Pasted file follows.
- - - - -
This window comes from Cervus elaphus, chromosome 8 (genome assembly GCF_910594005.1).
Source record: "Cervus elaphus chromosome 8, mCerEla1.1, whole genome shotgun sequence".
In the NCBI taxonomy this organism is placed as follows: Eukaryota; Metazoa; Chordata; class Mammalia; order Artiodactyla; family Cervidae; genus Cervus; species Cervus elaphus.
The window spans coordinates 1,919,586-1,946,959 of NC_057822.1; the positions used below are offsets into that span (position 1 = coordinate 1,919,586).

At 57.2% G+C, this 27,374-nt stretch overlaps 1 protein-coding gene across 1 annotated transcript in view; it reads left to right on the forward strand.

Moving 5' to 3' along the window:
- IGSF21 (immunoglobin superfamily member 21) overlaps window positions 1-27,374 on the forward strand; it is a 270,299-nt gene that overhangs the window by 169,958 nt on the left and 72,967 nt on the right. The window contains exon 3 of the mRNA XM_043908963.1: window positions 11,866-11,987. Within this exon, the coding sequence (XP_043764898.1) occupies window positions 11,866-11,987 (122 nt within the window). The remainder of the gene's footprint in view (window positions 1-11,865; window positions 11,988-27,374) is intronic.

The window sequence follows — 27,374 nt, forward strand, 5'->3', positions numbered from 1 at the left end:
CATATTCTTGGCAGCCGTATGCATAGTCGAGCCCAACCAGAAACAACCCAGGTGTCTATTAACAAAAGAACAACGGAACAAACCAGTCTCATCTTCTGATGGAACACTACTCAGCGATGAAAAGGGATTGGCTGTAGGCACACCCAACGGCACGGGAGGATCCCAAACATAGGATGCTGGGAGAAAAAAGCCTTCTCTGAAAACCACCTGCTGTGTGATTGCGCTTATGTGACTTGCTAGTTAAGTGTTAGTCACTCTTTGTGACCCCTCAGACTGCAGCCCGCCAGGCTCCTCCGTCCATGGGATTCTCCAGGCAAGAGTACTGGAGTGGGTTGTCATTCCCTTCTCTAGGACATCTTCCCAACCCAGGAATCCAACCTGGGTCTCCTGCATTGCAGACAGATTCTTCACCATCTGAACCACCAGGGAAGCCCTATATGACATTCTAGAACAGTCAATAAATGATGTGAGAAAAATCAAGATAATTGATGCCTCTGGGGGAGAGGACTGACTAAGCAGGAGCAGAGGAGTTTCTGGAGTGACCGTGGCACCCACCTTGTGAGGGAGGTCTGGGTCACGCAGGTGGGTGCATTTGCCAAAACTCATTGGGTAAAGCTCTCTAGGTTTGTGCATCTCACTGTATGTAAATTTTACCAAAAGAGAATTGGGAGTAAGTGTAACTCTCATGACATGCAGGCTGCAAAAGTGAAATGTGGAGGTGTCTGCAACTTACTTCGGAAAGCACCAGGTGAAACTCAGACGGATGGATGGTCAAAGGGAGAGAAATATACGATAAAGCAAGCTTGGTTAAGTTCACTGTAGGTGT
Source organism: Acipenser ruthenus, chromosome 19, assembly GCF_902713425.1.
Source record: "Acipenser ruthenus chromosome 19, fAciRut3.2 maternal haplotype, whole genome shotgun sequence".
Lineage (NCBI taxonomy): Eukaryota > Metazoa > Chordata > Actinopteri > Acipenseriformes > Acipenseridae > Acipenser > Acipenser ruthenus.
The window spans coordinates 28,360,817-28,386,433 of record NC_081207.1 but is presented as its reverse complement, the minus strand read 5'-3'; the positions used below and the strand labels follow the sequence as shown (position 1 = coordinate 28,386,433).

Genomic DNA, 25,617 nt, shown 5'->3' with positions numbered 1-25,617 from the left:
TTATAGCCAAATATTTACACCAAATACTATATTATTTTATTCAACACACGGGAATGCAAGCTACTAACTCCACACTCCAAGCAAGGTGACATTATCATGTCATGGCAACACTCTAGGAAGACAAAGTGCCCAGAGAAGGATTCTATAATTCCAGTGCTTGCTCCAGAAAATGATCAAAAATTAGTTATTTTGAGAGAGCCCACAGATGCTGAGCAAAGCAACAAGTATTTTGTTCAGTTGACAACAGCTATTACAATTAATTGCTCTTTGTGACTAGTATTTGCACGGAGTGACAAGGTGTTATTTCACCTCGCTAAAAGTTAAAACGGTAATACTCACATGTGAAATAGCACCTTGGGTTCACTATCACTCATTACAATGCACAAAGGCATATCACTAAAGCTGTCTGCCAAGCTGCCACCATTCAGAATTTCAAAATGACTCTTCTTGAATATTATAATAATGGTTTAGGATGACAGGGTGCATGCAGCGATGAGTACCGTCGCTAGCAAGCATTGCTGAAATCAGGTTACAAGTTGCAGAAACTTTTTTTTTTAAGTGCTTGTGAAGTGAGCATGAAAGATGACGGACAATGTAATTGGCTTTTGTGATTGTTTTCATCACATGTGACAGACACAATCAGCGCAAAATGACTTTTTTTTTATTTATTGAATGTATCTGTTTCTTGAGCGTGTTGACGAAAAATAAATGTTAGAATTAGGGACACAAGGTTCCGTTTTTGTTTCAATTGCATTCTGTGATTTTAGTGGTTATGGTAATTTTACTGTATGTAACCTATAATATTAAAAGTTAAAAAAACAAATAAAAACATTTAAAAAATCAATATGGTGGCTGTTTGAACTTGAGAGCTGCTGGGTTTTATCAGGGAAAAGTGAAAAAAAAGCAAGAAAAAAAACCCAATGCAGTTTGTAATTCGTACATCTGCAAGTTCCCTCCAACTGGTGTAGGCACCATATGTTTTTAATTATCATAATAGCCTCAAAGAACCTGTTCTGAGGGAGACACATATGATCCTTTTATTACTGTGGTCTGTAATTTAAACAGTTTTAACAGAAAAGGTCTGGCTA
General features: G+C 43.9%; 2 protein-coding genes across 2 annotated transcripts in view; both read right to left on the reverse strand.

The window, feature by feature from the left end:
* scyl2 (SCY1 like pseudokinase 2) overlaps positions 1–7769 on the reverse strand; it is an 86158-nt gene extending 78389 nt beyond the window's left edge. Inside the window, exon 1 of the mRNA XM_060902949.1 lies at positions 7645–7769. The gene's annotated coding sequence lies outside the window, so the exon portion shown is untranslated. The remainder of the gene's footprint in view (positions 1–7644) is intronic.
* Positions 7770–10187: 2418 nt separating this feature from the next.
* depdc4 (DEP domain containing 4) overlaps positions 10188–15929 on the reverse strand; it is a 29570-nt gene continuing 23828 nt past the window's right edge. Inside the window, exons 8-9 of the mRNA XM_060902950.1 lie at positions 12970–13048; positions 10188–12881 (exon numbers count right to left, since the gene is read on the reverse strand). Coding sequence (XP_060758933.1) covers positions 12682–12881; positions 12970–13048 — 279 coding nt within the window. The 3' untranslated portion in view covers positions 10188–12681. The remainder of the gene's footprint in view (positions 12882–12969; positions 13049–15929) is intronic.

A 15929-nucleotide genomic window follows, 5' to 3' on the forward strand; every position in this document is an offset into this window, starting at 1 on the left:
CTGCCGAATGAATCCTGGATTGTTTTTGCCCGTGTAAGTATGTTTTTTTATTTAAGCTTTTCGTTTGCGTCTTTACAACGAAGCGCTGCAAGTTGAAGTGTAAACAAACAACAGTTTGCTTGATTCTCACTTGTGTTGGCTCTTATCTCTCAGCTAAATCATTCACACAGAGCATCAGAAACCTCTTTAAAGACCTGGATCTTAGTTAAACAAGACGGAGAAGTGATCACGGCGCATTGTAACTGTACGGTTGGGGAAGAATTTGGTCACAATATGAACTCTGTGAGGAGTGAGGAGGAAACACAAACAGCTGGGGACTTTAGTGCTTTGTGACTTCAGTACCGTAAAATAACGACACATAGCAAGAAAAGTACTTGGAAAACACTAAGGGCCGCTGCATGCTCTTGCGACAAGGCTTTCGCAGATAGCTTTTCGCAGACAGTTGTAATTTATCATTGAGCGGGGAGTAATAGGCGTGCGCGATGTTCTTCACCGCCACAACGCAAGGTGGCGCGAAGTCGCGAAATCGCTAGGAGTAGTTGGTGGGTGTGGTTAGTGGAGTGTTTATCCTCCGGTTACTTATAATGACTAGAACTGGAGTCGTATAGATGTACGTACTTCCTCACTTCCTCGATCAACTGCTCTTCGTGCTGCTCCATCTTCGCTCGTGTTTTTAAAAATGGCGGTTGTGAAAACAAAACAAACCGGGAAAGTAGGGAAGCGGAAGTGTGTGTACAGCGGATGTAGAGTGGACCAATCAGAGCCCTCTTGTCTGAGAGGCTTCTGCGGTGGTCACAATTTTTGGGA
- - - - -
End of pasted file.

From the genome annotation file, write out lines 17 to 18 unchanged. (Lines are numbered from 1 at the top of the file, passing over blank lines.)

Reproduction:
The window, feature by feature from the left end:
* scyl2 (SCY1 like pseudokinase 2) overlaps positions 1–7769 on the reverse strand; it is an 86158-nt gene extending 78389 nt beyond the window's left edge. Inside the window, exon 1 of the mRNA XM_060902949.1 lies at positions 7645–7769. The gene's annotated coding sequence lies outside the window, so the exon portion shown is untranslated. The remainder of the gene's footprint in view (positions 1–7644) is intronic.